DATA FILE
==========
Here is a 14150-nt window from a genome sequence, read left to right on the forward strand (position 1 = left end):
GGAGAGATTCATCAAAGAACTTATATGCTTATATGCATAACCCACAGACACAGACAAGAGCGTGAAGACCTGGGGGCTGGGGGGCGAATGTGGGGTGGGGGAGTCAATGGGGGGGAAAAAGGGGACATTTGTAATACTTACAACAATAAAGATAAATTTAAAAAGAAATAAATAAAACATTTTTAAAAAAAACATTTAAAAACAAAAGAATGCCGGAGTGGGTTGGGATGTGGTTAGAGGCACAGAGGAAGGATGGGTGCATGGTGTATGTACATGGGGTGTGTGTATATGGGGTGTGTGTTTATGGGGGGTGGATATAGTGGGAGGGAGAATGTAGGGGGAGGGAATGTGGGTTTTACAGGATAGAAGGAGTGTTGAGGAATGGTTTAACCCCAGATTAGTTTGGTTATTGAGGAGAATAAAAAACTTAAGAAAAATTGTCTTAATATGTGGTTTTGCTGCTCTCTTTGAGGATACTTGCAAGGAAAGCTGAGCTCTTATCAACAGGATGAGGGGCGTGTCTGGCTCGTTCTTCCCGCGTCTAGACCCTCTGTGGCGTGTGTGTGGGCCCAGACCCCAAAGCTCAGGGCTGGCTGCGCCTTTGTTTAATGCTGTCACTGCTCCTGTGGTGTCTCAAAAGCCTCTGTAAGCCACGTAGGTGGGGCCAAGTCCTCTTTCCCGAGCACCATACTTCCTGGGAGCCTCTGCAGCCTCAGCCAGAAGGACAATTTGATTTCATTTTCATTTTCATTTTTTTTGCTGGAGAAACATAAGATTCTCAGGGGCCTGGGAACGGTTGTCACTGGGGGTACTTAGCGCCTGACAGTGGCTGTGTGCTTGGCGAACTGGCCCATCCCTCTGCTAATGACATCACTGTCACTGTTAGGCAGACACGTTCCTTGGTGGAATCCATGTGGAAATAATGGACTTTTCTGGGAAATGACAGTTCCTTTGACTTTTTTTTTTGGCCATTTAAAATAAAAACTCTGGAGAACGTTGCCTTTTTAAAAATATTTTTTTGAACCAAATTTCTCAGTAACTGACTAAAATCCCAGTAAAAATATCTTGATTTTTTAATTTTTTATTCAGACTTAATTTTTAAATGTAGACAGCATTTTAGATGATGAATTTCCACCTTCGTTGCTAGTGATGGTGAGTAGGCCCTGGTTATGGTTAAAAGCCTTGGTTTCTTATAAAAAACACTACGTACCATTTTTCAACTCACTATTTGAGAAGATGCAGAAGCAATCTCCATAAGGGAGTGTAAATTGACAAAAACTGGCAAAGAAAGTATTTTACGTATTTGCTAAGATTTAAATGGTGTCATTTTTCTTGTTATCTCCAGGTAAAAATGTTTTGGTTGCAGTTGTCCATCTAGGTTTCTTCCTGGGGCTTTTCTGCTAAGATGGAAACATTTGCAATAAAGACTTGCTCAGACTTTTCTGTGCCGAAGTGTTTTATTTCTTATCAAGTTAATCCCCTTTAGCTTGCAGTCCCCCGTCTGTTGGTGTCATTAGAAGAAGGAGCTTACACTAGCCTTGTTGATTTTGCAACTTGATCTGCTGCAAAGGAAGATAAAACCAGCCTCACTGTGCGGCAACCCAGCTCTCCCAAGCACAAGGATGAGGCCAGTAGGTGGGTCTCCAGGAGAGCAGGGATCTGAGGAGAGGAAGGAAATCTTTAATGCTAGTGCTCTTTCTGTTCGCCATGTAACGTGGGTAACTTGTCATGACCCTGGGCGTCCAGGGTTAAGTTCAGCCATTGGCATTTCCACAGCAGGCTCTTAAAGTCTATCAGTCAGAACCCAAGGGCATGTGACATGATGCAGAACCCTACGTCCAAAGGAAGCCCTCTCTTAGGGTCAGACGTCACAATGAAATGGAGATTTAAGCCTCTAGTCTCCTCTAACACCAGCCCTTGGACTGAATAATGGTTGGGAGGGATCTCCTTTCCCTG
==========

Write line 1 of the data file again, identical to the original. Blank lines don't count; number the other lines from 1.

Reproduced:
Here is a 14150-nt window from a genome sequence, read left to right on the forward strand (position 1 = left end):